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Samantha M. Ross, Justin A. Haegele, Bridgette M. Schram, and Sean Healy

Adults with disabilities, which represents one in 4 US adults, are a priority population for health promotion. 1 , 2 Adults with disabilities represent a diverse group, experiencing a range of impairments, and activity limitations, that may interact with environmental barriers to result in

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Rhys J. Thurston, Danielle M. Alexander, and Mathieu Michaud

Learning disabilities and neurodevelopmental disorders are the most prevalent disabilities that affect student learning ( Cortiella & Horowitz, 2014 ). Learning disabilities are defined as the reduced capacity of an individual to develop new academic skills and knowledge associated with expressive

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Laura A. Prieto, Justin A. Haegele, and Luis Columna

Dance, as both a type of physical activity and art of self-expression, may provide a variety of physical, social, and psychological benefits for people with and without disabilities ( Bungay & Vella-Burrows, 2013 ; Burkhardt & Brennan, 2012 ; Zitomer, 2016 ). Akin to their peers without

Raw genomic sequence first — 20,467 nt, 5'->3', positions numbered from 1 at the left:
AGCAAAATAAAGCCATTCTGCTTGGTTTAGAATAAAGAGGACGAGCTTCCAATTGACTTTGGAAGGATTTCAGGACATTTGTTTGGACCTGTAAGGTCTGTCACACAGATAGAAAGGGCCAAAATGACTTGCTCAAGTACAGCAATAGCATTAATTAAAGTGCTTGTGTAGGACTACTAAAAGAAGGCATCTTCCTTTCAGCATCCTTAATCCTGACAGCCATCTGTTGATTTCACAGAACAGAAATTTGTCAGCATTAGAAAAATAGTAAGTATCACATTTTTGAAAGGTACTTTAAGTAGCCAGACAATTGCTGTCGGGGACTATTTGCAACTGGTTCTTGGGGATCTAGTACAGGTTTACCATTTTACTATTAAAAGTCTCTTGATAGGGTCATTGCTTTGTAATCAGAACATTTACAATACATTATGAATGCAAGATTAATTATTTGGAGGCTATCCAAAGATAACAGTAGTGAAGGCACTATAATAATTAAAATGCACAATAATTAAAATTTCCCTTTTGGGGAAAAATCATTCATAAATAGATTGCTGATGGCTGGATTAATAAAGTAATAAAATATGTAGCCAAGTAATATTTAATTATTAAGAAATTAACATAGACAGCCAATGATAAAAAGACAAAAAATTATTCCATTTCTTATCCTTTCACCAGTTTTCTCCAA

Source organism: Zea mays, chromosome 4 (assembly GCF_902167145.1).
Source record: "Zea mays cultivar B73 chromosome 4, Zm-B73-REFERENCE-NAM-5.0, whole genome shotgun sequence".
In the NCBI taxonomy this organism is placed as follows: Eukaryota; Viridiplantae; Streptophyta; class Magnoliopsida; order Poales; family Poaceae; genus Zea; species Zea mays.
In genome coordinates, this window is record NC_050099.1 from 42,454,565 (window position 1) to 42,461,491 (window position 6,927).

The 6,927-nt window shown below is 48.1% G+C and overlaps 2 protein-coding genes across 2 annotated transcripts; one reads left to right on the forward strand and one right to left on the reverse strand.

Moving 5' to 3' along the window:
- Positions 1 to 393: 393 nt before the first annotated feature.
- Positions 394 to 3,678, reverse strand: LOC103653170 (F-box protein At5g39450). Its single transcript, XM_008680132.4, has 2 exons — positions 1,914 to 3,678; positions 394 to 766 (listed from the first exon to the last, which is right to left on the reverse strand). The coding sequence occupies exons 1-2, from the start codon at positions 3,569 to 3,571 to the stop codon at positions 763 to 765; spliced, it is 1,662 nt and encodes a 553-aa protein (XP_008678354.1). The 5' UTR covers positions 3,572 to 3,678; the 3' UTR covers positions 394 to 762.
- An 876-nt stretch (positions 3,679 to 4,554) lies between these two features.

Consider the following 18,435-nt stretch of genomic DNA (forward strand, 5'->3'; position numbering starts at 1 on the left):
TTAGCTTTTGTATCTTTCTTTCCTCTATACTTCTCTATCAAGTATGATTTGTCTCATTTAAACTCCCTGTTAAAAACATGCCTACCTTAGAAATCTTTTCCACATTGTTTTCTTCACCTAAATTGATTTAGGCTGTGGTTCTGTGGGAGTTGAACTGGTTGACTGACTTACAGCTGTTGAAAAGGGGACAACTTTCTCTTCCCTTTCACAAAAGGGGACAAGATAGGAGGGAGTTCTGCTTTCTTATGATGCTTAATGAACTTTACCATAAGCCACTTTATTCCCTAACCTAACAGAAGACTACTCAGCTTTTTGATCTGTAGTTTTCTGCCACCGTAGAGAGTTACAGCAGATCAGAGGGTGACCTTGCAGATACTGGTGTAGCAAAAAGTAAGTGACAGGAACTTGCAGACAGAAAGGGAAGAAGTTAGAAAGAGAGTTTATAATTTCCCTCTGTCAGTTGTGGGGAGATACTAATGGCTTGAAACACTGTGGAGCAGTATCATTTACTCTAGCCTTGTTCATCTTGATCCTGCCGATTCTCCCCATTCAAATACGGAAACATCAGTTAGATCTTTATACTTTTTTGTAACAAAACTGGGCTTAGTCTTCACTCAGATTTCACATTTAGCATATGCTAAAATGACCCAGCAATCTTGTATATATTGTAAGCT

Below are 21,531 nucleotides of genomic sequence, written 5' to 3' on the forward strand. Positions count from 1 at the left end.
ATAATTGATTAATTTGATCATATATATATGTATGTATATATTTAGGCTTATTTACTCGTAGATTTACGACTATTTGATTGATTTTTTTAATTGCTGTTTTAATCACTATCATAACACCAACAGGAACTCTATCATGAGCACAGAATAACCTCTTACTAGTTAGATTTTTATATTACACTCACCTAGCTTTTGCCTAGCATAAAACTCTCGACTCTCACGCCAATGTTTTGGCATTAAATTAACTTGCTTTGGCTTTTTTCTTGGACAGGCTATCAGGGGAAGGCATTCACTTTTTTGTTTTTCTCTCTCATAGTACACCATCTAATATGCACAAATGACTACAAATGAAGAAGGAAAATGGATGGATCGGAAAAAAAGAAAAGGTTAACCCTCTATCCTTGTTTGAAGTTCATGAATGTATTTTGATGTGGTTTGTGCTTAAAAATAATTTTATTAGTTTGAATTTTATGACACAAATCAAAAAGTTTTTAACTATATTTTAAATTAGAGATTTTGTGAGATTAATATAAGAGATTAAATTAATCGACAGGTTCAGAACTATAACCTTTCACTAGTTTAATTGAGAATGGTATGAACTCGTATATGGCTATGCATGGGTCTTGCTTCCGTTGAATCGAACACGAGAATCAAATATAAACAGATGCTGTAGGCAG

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T. Nicole Kirk and Justin A. Haegele

in the United States reported meeting these guidelines. Though it is clear that physical activity participation is a problem across all age groups, research indicates that in general, individuals with disabilities tend to be particularly inactive ( Buchholz, McGillivray, & Pencharz, 2003 ; Carroll

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Samuel W. Logan, Christina M. Hospodar, Kathleen R. Bogart, Michele A. Catena, Heather A. Feldner, Jenna Fitzgerald, Sarah Schaffer, Bethany Sloane, Benjamin Phelps, Joshua Phelps, and William D. Smart

More than 30 years of research has demonstrated that young children with disabilities who use powered mobility devices for self-directed mobility experience developmental gains such as increased self-initiated social interactions and social skills, increased exploration of the environment, and

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Kwok Ng, Sean Healy, Wesley O’Brien, Lauren Rodriguez, Marie Murphy, and Angela Carlin

available data and translates results to grades for several key indicators at the individual, interindividual, and macrolevels ( Harrington et al., 2014 ). The exercise was repeated in 2016, whereby Harrington et al. ( 2016 ) noted minimal disability-specific data were available and called for addressing

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Kwok Ng, Jorma Tynjälä, Dagmar Sigmundová, Lilly Augustine, Mariane Sentenac, Pauli Rintala, and Jo Inchley

-intensity PA daily ( World Health Organization [WHO], 2010 ). It is also important for youth with disabilities to engage in PA and meet the PARH as regular participation in PA distinctly reduces health complications secondary to disability conditions ( Rimmer, Schiller, & Chen, 2012 ). According to the

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Youngdeok Kim, Jaehoon Cho, Dana K Fuller, and Minsoo Kang

Background:

The purpose of this study was to examine the correlates of physical activity (PA) with personal and environmental factors among people with disabilities in South Korea.

Methods: